How The Top 40 Music Chart Changed The Way We Do News In 2014

Listening to the Top 40 in my youth was important. Every Sunday afternoon I would faithfully load my blank cassette tape into my Hi-Fi, patiently wait for a song I liked and hit record with a military-like precision. It was an important music source for my beloved Walkman (and it became an early but paltry attempt at DJ-ing). It also secured me a certain level of cachet on the school bus.

However, no matter how hard I tried, hitting stop at the perfect moment to ensure I avoided capturing the presenter’s voice on my tape was impossible. I was trying to mix my favourite tunes into one another but it was tricky given my limited equipment and the fact I had no idea what music was coming up.

Fast forward 20 years and, rather unbelievably yet brilliantly, I find myself about to start presenting a radio chart show every Sunday evening. Except it’s one tracking news, not music.

The 5 Live Hit List will countdown the top 40 stories shared and interacted with across social media from the past week. A team of top sociologists and computer scientists from a cross section of universities have developed an algorithm to analyse keywords and hashtags in order to rank the impact of each story.

In short, news has finally caught up with music. The pioneering music Top 40, which hit the radio airwaves in 1978 (an earlier shorter incarnation – the Top 20 – began on Radio 1 in 1967 and the chart was first published by NME in 1953), did exactly this. Most other music radio shows were an indulgence to the presenter who picked the tunes according to their mood and taste.

However, the Top 40 shared no such hubris. It was and still is, a democratic process in which the listener, with their single purchase – now downloads and streams – of the week, played a part in dictating the soundtrack and who dominated the chart. And even if that meant that something dire, like the Mr Blobby song, nabbed the number one spot, as it did for an atrocious three weeks in 1993 (Noel Edmonds, I’m looking at you), that’s just how it was. Both the listener and presenter had to put up with it.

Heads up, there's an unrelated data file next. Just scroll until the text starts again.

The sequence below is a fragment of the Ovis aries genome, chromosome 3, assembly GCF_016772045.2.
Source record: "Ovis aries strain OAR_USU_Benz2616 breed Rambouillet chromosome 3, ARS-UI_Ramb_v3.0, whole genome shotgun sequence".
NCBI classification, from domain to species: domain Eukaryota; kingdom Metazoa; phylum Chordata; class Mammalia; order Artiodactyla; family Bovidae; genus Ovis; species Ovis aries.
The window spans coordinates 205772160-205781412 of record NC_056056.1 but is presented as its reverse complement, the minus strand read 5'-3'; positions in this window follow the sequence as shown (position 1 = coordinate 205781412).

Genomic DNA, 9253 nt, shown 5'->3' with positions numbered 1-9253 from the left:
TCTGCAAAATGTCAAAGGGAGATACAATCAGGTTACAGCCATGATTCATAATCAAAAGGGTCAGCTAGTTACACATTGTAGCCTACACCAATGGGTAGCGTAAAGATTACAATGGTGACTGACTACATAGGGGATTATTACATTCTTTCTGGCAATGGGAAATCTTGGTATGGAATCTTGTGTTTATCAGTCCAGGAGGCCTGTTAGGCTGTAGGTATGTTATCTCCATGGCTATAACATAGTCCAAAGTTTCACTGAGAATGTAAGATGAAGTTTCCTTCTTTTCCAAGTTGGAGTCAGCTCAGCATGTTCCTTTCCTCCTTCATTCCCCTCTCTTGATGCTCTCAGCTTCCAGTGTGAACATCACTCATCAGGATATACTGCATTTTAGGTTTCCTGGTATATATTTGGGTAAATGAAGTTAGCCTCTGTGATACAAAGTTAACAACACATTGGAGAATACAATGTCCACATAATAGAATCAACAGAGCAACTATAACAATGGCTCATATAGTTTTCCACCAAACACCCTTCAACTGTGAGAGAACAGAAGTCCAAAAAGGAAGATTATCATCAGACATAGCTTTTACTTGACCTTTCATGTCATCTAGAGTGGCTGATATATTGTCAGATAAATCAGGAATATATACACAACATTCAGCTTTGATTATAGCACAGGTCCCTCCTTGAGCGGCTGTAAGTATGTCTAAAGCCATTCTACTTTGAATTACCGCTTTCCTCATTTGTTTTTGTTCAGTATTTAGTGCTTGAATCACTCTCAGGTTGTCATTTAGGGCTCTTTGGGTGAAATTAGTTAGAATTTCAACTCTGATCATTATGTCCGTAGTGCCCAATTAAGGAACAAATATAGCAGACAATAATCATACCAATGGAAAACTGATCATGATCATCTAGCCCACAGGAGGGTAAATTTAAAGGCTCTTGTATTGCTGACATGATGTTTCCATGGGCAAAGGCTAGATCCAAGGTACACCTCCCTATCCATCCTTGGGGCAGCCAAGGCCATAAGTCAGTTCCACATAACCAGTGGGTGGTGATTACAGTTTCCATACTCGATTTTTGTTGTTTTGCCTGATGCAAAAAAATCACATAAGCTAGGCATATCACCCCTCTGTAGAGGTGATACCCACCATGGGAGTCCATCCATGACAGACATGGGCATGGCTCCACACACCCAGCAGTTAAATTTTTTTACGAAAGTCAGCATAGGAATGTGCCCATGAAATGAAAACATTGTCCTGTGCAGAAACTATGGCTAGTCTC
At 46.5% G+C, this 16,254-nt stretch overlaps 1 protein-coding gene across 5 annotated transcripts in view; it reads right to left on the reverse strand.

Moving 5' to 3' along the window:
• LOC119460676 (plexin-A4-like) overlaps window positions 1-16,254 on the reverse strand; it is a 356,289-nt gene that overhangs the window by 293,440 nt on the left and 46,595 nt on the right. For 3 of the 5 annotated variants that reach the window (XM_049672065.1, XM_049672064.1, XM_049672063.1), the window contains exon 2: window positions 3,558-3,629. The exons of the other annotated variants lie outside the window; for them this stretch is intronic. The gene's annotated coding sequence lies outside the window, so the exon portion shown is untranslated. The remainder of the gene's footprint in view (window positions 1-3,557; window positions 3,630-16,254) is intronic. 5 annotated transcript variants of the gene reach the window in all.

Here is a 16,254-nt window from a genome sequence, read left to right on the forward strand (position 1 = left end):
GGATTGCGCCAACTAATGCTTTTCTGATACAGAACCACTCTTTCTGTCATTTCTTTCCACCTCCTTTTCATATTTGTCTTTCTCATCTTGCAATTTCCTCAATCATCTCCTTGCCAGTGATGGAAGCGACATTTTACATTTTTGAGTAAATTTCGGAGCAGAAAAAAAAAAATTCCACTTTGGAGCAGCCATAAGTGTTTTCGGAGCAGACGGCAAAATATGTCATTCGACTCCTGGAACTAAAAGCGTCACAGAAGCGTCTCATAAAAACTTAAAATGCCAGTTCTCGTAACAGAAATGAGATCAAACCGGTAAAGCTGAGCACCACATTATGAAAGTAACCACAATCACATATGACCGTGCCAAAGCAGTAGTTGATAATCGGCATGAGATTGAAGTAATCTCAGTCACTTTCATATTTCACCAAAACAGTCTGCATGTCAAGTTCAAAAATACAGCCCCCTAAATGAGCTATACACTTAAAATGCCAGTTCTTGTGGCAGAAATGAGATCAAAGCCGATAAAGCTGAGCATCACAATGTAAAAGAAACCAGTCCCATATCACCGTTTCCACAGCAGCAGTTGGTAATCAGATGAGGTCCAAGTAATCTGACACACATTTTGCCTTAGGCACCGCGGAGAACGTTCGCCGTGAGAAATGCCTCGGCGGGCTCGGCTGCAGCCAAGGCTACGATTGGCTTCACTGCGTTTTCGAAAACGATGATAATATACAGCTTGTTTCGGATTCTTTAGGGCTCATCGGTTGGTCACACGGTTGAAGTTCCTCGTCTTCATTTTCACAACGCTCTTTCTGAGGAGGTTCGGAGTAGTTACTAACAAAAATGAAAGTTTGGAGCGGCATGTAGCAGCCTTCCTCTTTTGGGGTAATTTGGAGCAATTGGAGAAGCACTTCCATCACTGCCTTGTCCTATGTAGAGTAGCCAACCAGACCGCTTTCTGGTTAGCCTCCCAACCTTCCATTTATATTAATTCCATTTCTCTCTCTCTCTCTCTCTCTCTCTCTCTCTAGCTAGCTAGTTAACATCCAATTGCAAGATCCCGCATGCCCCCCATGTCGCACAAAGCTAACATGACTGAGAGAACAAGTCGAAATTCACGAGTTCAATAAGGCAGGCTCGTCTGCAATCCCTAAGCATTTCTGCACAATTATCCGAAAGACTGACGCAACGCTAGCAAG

This will be the first time a UK radio station has created a comprehensive news chart and crucially, reversed the power structure. We, the journalists, won’t be setting the agenda and keeping up the tradition of paternalistic news where we tell the listeners what they should care about. Instead, we will reflect the reality of what news people have cared about enough to share with their mates on their social media of choice.

It is only since the invention of the internet that audiences have been able to effectively vote for their favourite stories with their clicks. Now seeing a story broken out into charts or lists is commonplace. Before news went online, editors could only guess what stories people had been interested in. They had no idea which news item had been skimmed in a paper or missed as someone decided to flick channels.

For far longer the music industry had a mechanism which allows the general public to impact the influence of a track or band. The official music chart clearly reveals each week what songs the general public has backed.

Of course, people have always been able to contact newspapers or broadcasters with their views on stories but they still couldn’t sway what prominence an item had or how much attention it should receive.

While we still need media outlets to lead the agenda and create content for the masses to seize upon, it’s also important to understand what people are really interested in. The conversation between a journalist and reader/listener is now fully two-way.

So as I begin hosting my very own chart show, I’m expecting some big laughs and big tears. The stories will certainly be powerful, by virtue of how far they’ve spread. And while there is often a chasm between what people ought to be interested in and what they actually are, have no fear: I’ve seen some dummy charts already and I’m happy to confirm that we Britons don’t just care about cats on skateboards. We are sweating the big stuff too – even if we are the same nation that pushed Mr Blobby to the top of the chart which preceded all others.

The 5Live Hit List begins on November 9 at 7.30pm. Emma Barnett is the Women’s Editor of The Telegraph and a broadcaster